Environmental education comes in many forms and if done well, it can have a lasting impact on our special places. When neighbors, concerned community members and scientists saw the continued abuse and destruction of natural, cultural, and historic resources at their local park, they came together and formed a community organization called Friends of Ka‘ena (FOK). As FOK worked to solve conflicts and issues impacting the park, they began to engage youth in their service projects. School groups and families participated in beach clean-ups, dune restoration, and outreach. With the success of these projects, FOK members saw new opportunities to reach out to the next generation of stewards. They teamed up with the Navigating Change program and were able to transform the many lessons and standards required for 4th grade students into an amazing journey filled with a metaphorical trip to the islands and atolls of Papahanaumokuakea Marine National Monument, an overnight stay filled with stewardship projects, and explorations outside. Don’t miss their journey and learn the steps they took to make it an experience the students won’t forget.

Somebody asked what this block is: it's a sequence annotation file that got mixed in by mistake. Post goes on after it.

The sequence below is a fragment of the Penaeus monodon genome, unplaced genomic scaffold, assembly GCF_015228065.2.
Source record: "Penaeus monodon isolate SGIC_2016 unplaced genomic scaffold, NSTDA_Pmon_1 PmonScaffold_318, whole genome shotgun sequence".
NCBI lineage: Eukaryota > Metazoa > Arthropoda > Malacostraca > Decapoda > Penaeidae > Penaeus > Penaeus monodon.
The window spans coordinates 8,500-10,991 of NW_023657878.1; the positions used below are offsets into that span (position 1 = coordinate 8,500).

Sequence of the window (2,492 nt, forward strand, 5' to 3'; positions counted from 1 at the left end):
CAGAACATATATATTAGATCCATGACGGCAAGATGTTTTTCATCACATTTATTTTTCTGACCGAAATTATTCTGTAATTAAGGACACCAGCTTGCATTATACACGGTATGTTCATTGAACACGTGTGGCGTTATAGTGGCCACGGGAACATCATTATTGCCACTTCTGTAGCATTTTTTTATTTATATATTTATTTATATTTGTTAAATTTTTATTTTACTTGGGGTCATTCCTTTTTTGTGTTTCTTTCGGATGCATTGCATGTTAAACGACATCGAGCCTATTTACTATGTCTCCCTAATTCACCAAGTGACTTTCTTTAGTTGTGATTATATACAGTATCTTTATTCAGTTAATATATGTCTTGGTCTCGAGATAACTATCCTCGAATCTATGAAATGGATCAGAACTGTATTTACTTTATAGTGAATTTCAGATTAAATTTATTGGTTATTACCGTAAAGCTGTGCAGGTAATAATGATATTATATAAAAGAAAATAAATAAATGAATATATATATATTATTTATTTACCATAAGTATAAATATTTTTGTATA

What Would Dr. King do?Conservation projects involving youth can be done in many ways. The Greening Youth Foundation fuses technology, music, sports, literature, and old-fashioned fun to teach children the importance of being stewards of our environment. Greening Youth challenged the metro-Atlanta youth by asking them to answer the question: If Dr. King were alive today, how would he approach current environmental issues? The students were asked to produce a short form movie or PowerPoint presentation to answer the question. The project focused on all age groups from high school, middle school, elementary school, and after-school programs. Intrigued? Learn more here!